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“One of the most important things a professional photographer every told me is to shoot flowers backlit,” Baldwin says. Photos courtesy of Debra Lee Baldwin.

When I say, “I’m going to sit down and read the owner’s manual for my camera,” what I really mean is, “I’m going to earnestly read the first two pages, immediately forget everything, flip through the rest, then give up and fall asleep.” And I am not alone.

“As a reporter for the San Diego Union-Tribune, I learned how photos define and illustrate the essence of a story,” says Debra Lee Baldwin, award-winning nature photojournalist and author of three gardening books, including Designing with Succulents. “But my eyes would glaze over and my brain shut down whenever someone tried to explain bracketing and F-stops to me.”

If your backyard is full of beauty that your pictures can’t convey, these tips will teach you how to capture the richness, depth, texture and color of professional nature photographs — and put an end to pointless pointing and shooting.

Forget the fancy equipment: Baldwin says all you need is a digital camera with a built-in zoom lens (she uses a Canon EOS Rebel and a Panasonic Lumix) and a computer with photo enhancement software (she uses iPhoto on a Mac). “Familiarize yourself with your camera’s options and play around with them, evaluating the results as you go along,” she says. “But knowing a few secrets to effective composition will give you a great head start.”

garden photography

Baldwin loves the way flower petals become translucent when the light hits them just right.

The Big Picture – It’s not just about the subject, it’s about the setting. “If something is showing that isn’t ideal—like a piece of trash—shoot around it, remove it or change the camera angle,” she says.

Let There Be Light – If you remember nothing else, remember this: Lighting is the most important part of any photograph. “Circle a plant or flower until the light goes from being flat to showing interesting details such as veins, translucency, shadows or fine hairs that glow,” Baldwin says. “If the light’s not right, shoot tight.” She adds that early morning or late afternoon light can give “magical backlighting effects” and midday light is the least flattering because the sun is directly overhead and backlight is at a minimum.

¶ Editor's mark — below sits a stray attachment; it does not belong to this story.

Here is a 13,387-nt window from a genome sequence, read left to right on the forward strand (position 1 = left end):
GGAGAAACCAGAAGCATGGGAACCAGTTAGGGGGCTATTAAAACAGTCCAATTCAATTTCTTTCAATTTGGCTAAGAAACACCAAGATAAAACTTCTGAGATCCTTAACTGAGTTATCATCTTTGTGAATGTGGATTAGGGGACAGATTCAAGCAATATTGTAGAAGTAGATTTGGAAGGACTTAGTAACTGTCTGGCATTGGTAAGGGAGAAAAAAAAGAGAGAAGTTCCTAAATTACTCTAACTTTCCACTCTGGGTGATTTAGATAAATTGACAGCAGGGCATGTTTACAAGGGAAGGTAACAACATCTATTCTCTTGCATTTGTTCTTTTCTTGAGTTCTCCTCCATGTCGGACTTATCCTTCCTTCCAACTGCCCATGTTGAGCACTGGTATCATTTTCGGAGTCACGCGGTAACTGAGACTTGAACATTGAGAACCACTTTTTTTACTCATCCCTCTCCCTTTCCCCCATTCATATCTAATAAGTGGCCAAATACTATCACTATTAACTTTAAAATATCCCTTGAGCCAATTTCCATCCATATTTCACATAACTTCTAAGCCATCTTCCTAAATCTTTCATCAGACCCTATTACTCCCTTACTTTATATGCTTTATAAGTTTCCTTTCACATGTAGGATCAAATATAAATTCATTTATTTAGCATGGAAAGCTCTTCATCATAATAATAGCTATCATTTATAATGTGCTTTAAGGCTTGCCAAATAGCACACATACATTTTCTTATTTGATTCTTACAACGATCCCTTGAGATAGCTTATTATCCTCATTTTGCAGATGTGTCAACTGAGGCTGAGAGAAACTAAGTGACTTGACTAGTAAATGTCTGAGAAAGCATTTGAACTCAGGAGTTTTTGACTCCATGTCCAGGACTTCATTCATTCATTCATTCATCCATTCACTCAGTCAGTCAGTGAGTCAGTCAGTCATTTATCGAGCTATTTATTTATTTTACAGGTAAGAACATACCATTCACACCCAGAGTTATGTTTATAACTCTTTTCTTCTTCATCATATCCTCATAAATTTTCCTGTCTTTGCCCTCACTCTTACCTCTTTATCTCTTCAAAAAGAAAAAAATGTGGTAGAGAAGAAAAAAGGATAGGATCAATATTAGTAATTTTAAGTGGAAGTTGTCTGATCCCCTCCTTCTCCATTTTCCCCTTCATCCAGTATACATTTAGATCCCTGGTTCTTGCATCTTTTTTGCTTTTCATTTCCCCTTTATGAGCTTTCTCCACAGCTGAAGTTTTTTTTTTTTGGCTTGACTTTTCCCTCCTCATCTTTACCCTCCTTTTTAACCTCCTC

garden photography

“All this photo needs in order to look amazing is cropping,” Baldwin says.

Shoot for the Moon – “If it’s beautiful, shoot it,” Baldwin says. “You may head outdoors expecting to shoot flowers, and instead notice a dew-bedecked web. Rather than being disappointed by less-than-ideal light or weather, look for beauty everywhere. This is also, by the way, the secret to happiness.”

garden photography

This picture was taken “beneath a bright but overcast sky, which is generally the best for shooting landscapes because it evens out the light,” she says.

Testing! Testing! – There’s a delete button on your camera for a reason—use it. “Take a test shot and look at it on your camera’s display,” Baldwin says. “Decide what you like or don’t like about it and reshoot accordingly.”

garden photography

“When you’re in a garden, don’t forget to look up,” Baldwin says. “Holding a camera intensifies the way you see your surroundings.”

Key(board) Points – Using photo enhancement software isn’t cheating, it’s part of the process. “Do as good a job as you can, then finish it up on the computer,” Baldwin says. “Even the most basic photo software will let you brighten, darken, sharpen or crop the photo.”

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